I’ve been mostly on the sidelines for this Liberal Democrat leadership election. While I generally leaned towards supporting Layla Moran (and wished she’d stood in last year’s contest), I was feeling generally underwhelmed by the party as a whole at the start of the contest.
After the debacle of the 2019 General Election, I was one of the first to suggest that we as a party needed a pause before we jumped into the next leadership election both to lick our wounds and to assess what the new political environment would be like. (Obviously, I had no idea of quite what 2020 would turn out to be like at that point) We did get that delay and the Thornhill Review into the election as well, but even when the pandemic hit it felt to me that people were still operating under the assumption that we’d be “back to normal” soon enough. We’d taken the pause, but the big questions of what the Liberal Democrats are actually for, and what the party could achieve in the future regardless of who was leader, were being avoided.
That slotted together with another idea that’s been occupying me lately: that one of the party’s key problems is that we assume our election results from 1997–2010 are the norm we’re currently deviated from, rather than the outliers from which we’ve now reverted back to the mean. In other words, the assumption is that the Liberal Democrats are a party whose baseline is getting a decent amount of votes which results in winning a reasonable (though not proportionate) number of seats. That the party hasn’t done that in a decade is because of mistakes, problems and issues that need to be rectified, but once they are fixed then we’ll back in the big time. In this assumption the principal debate in the party should thus be over what these mistakes, problems and issues are and how best they’re fixed.
However, taking a longer view shows that the since the UK settled into a Conservative-Labour political duopoly, the role of the third party (in whatever Liberal/Alliance/Liberal Democrat form) has been to generally do quite poorly at elections, and even when the vote share has gone up the return in terms of extra seats has been relatively low with the party tending to win around one Parliamentary seat for each percentage point of the vote it gets. There’s some oscillation around that one for one exchange but the only significant and long-lasting outlier is the 1997–2010 period.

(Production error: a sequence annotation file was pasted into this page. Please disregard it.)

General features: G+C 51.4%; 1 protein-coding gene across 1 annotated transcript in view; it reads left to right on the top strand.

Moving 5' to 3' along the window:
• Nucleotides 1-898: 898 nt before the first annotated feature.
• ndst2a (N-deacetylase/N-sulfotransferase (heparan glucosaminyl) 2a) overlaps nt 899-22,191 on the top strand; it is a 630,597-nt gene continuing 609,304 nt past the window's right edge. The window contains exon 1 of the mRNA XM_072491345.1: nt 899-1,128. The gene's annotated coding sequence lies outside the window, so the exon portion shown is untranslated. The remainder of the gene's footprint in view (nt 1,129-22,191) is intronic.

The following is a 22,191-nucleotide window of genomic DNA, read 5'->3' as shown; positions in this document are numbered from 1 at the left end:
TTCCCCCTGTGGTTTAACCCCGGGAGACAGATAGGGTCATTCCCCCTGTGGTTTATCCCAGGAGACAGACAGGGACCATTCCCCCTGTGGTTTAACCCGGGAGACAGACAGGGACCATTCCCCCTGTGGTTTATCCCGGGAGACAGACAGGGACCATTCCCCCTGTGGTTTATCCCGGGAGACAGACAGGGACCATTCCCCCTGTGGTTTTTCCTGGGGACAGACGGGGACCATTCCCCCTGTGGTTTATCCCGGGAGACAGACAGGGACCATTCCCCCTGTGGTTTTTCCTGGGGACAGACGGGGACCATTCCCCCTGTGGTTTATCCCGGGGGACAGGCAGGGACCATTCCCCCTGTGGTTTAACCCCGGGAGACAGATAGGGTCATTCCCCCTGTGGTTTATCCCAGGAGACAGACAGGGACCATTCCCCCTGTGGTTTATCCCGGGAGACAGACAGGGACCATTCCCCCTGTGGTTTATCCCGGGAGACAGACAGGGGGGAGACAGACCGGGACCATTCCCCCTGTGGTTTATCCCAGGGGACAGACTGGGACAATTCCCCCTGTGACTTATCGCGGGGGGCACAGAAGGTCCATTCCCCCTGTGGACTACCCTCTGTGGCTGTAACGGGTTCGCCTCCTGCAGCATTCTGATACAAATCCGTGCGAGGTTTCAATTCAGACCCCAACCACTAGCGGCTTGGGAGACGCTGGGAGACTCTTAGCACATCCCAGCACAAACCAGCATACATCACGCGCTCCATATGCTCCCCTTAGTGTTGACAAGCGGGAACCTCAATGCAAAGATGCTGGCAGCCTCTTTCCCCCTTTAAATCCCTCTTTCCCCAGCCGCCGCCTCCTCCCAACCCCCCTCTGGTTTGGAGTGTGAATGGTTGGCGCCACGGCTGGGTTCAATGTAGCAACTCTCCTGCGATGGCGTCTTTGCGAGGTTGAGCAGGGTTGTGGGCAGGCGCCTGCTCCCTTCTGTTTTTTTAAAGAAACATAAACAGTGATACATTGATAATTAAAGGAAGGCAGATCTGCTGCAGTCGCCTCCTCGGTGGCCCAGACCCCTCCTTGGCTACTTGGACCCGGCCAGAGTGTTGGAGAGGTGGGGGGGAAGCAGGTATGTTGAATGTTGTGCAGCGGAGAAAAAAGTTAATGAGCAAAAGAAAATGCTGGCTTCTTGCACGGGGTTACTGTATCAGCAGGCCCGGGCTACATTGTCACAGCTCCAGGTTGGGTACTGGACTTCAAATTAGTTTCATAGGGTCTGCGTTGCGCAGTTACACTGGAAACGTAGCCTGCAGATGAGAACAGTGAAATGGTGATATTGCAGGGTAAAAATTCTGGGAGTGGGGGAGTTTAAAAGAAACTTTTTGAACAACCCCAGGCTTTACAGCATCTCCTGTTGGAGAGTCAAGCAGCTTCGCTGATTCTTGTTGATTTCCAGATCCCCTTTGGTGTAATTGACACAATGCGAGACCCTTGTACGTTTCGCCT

The party’s post-2010 issues are not just about the party’s share of the vote collapsing, it’s that the effectiveness of that vote has reverted to the pre-1997 mean. If you’re not taking any before the 1990s into account in your analysis, though, it’s easy to just see this as a temporary slump.
The problem this leads to, though, is an assumption that there’s both a simple fix to the party’s problems and that this fix can be delivered entirely internally. In the most basic form, this solution says “we did well up to 2010 because we campaigned hard, once we remove (insert obstacle here) we will be able to campaign hard again, and thus we will be back where we were before 2010”. This has the advantage of being a simple and seemingly obvious solution, but it shares the disadvantage of most simple and seemingly obvious solutions in that it’s completely wrong.
Now, you can make an argument that the Liberal Democrat success of those years is down purely to the party’s campaigning prowess, but the problem is that the inevitable conclusion of that argument is that the party is doomed. I wrote about this in more detail a few months ago, but the problem with the party’s campaigning methods is that they were ones that other parties could and did replicate (with some pretty bad consequences for British politics as a whole):
How community politics became customer service politics (and then consumed British politics from…
This is the story of how a Liberal pamphlet from 1980 led to the collapse of the British political system.
“Campaign harder” is not a solution to the problems of the party, not least because we already have a dangerously Stakhanovite approach to campaigning, but also because everyone else is campaigning harder too, and often in better and more effective ways than we’ve ever managed. If pre-2010 success was solely down to campaigning prowess then it was solely a first-move advantage that the party had, squandered and now can’t be repeated. Campaigning is necessary for electoral success, but no matter how much of it you do, in the long-term it can never be sufficient in itself.